Full to the Brim: Under God’s Wing

Scripture Reading: Luke 13:31-35
Watch Sermon: 3/13/22 Sunday Worship

For Lent this year we began our current series, Full to the Brim, for a Lenten focus that is a bit different from typical years past. Historically, Lent was a period of intentional preparation for new Christian converts to learn about the faith and prepare to join the church by being baptized and participating in Holy Communion for the first time. From the early church on this intentionality was passed through the years. Lent became a focused time for Christians to reflect on their need for Jesus Christ and the salvation of God. To practice penance, feel remorseful for our sinful nature, so that we repent of our sin – turning 180 degrees in the opposite direction – to live differently. To become the new creation, transformed through the power of the Holy Spirit. 

These intentional practices are good for us. It is good to come face-to-face with hard truths so that we can choose how we will respond. So Lent often involves restraint, confession and piety as we reflect on our sin in order to better celebrate the incredible miracle that is Jesus giving his life on the cross for the salvation of the world, AND overcoming sin and death by rising to new life. The origins of Lent were steeped in leaving the old life behind by fasting and preparing for a brand new life as part of the family of God.

Where we sometimes get it a bit wrong is that we focus so much on our sin and the brokenness of the world that we forget to temper that with the truth of God’s love and hope that is freely, and abundantly offered to us. What if the preparation for the joy of Easter, and the new life Jesus offers is to step away from the rat race ways of our society, to stand up to corrupt power, and the lie of scarcity? In order for us to live a more expansive and full life of faith, so much that we are full to the brim and overflowing? We have done nothing to deserve or earn God’s grace, yet, when we explore Jesus’ parables and the promises of God we find that God’s grace pours over us like water, filling us up. And it doesn’t stop there… it spills over to reach beyond just us, but to rush and flow into the world, touching other people and places around us.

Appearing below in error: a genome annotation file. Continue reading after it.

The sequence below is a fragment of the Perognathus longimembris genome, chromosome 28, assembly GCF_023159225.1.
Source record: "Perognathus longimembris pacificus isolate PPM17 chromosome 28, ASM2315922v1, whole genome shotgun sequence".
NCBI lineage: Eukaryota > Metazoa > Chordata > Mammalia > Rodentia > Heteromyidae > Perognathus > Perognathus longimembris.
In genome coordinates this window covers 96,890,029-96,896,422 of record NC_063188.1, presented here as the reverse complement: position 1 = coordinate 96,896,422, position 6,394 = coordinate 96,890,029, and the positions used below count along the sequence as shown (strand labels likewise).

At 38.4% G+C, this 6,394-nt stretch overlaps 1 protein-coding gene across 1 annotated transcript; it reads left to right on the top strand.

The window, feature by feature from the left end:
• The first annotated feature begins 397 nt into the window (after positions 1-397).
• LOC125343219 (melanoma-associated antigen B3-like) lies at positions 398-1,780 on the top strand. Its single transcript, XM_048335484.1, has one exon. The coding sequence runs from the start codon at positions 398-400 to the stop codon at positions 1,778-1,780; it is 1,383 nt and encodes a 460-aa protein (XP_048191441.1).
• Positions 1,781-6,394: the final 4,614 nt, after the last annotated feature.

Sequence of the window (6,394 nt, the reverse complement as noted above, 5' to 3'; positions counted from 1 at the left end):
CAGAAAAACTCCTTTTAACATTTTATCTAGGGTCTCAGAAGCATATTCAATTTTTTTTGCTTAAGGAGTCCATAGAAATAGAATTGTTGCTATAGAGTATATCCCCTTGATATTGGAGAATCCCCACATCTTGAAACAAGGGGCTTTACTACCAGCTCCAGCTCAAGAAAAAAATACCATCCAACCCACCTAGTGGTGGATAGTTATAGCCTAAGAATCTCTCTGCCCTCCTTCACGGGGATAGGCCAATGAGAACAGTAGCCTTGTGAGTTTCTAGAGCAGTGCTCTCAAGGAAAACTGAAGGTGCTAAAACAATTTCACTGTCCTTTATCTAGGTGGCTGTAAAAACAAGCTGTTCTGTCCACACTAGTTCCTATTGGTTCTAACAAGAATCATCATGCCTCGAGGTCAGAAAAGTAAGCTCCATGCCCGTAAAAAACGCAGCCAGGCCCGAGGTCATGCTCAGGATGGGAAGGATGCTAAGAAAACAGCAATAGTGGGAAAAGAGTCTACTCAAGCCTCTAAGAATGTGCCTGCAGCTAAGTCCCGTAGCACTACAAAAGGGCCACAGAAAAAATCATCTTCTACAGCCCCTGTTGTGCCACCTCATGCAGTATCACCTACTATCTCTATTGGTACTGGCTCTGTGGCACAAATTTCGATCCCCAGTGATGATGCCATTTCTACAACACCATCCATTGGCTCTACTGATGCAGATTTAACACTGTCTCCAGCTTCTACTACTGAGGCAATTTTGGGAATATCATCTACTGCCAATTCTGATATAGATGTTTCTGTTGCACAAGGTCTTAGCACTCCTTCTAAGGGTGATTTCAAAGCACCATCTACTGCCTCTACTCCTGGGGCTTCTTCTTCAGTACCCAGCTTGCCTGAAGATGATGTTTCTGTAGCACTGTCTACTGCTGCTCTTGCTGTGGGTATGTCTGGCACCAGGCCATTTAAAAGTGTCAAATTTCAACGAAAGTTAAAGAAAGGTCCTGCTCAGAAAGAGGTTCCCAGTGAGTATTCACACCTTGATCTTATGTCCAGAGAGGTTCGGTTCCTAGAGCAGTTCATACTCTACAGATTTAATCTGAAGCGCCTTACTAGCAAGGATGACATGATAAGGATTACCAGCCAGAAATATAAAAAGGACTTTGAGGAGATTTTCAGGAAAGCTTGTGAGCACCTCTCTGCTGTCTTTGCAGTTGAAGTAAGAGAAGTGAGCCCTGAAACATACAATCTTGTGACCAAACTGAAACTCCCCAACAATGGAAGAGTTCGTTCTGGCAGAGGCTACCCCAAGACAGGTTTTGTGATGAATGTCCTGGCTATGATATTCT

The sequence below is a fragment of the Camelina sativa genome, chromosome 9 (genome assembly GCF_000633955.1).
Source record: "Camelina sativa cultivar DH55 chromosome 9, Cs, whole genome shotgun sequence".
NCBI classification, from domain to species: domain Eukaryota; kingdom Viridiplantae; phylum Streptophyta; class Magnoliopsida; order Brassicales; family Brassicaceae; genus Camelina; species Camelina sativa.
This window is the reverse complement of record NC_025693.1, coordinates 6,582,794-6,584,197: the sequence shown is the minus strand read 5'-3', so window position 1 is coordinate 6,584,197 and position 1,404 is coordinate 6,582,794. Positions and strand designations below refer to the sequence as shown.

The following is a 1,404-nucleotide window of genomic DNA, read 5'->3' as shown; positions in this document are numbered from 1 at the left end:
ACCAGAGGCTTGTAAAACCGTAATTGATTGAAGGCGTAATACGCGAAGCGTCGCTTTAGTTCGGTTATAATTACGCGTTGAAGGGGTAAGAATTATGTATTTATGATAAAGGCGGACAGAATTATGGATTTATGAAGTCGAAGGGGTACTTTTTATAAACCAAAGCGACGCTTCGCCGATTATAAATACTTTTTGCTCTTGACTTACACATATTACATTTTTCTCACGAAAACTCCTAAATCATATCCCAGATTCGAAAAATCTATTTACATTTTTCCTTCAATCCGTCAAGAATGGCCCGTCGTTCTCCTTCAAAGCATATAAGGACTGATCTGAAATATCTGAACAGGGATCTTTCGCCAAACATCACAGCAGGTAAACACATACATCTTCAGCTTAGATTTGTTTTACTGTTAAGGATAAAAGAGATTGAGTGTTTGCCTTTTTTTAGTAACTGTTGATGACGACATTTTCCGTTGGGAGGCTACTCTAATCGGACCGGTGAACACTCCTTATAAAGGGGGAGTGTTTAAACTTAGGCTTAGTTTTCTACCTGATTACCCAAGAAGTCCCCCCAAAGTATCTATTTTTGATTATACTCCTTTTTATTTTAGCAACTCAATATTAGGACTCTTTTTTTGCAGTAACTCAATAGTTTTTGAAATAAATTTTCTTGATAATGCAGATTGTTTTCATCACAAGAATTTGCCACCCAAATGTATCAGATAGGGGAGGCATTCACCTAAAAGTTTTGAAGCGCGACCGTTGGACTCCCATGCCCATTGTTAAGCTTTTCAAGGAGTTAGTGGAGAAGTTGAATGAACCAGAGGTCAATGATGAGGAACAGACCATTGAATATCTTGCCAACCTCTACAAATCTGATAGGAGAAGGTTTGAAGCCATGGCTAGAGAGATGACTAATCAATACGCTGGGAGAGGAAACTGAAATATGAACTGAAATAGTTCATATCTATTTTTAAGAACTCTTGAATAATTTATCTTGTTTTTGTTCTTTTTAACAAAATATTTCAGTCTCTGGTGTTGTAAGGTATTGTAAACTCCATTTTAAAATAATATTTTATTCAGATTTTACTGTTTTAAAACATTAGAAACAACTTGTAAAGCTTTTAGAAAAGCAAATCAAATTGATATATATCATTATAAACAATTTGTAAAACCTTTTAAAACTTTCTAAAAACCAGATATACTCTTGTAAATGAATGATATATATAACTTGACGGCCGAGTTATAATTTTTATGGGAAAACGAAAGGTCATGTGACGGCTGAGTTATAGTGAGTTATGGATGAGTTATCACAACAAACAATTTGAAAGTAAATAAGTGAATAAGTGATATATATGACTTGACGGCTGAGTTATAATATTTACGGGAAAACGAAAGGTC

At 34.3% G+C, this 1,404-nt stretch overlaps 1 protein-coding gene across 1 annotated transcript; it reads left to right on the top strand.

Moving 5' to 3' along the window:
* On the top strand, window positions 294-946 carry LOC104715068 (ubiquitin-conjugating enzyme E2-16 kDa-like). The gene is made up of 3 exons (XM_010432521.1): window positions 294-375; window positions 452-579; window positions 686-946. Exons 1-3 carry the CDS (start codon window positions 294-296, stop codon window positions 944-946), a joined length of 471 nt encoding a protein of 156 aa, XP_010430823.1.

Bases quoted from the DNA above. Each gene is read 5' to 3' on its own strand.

The last two years since Covid seemed to overtake our world perhaps what we need most this Lenten season is to shift the focus to the abundance and expansive nature of God’s grace. To lean more into the promise given by God in our baptisms that God has already claimed us as his own, and there is nothing we can do to ever change or erase the fact that God loves us. If love is our beginning, how does that love affect how we live our lives led by that promise? How will we, not just during this season of Lent, but also beyond it, live more fully as we pursue justice and hope, and join God in living the expansive life God dreams for us?

Today we come to an interesting passage in Luke’s gospel. Jesus was making his way to Jerusalem, traveling through cities and villages, teaching as he went along. Some Pharisees approach Jesus, telling him to: “Go! Get away from here, because Herod wants to kill you.” (Luke 13:31b CEB) Interesting because Jesus has already been publicly critical of the Pharisees and other legal experts of religious law for being hypocritical. Presenting themselves as being righteous and pious, examples for others to live by for faithful living. Yet, the problem for Jesus is that it was all a show so that others would look at them, when in reality the condition of their hearts didn’t match their words. However, here are some Pharisees warning Jesus, and encouraging him to move along because Herod wants to kill him. 

Who would Jesus be to tempt this? After all, Herod has already imprisoned and killed his cousin, John the Baptist just because Herod’s wife wanted that done. Is Jesus next on Herod’s hit list? It is possible these particular Pharisees are not just trying to make trouble for Jesus, or use this threat as an excuse to get Jesus to move along, but that they are sympathizers of Jesus’ cause. After Jesus’ death we have Joseph of Arimathea, a member of the council – not city council but the religious council, aka Pharisees – who is described as one who didn’t agree with their plan and actions. He’s the one who takes care to ensure Jesus’ body didn’t remain hanging on the cross, so that it was properly wrapped and buried before the Sabbath Day. Nicodemus and other Pharisees who show some interest in at least understanding more of what Jesus is about.